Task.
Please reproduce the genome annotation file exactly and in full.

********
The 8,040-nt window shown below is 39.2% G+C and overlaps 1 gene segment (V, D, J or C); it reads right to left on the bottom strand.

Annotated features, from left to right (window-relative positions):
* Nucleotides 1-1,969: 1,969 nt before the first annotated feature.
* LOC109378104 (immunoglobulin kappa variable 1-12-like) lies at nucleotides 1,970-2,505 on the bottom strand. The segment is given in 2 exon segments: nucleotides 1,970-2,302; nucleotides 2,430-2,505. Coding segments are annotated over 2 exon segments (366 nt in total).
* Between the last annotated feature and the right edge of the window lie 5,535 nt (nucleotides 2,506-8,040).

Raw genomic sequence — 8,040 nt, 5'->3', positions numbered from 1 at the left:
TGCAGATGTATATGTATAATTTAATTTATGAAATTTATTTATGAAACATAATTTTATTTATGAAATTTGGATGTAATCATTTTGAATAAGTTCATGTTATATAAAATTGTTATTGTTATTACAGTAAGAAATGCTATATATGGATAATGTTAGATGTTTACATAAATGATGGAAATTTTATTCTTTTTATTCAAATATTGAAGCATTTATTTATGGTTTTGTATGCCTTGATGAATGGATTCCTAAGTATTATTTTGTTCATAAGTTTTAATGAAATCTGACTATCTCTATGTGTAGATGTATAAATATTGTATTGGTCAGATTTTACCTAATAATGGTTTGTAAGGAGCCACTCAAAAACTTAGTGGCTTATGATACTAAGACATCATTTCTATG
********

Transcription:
The 8,040-nt window shown below is 39.2% G+C and overlaps 1 gene segment (V, D, J or C); it reads right to left on the bottom strand.

Annotated features, from left to right (window-relative positions):
* Nucleotides 1-1,969: 1,969 nt before the first annotated feature.
* LOC109378104 (immunoglobulin kappa variable 1-12-like) lies at nucleotides 1,970-2,505 on the bottom strand. The segment is given in 2 exon segments: nucleotides 1,970-2,302; nucleotides 2,430-2,505. Coding segments are annotated over 2 exon segments (366 nt in total).
* Between the last annotated feature and the right edge of the window lie 5,535 nt (nucleotides 2,506-8,040).

Raw genomic sequence — 8,040 nt, 5'->3', positions numbered from 1 at the left:
TGCAGATGTATATGTATAATTTAATTTATGAAATTTATTTATGAAACATAATTTTATTTATGAAATTTGGATGTAATCATTTTGAATAAGTTCATGTTATATAAAATTGTTATTGTTATTACAGTAAGAAATGCTATATATGGATAATGTTAGATGTTTACATAAATGATGGAAATTTTATTCTTTTTATTCAAATATTGAAGCATTTATTTATGGTTTTGTATGCCTTGATGAATGGATTCCTAAGTATTATTTTGTTCATAAGTTTTAATGAAATCTGACTATCTCTATGTGTAGATGTATAAATATTGTATTGGTCAGATTTTACCTAATAATGGTTTGTAAGGAGCCACTCAAAAACTTAGTGGCTTATGATACTAAGACATCATTTCTATG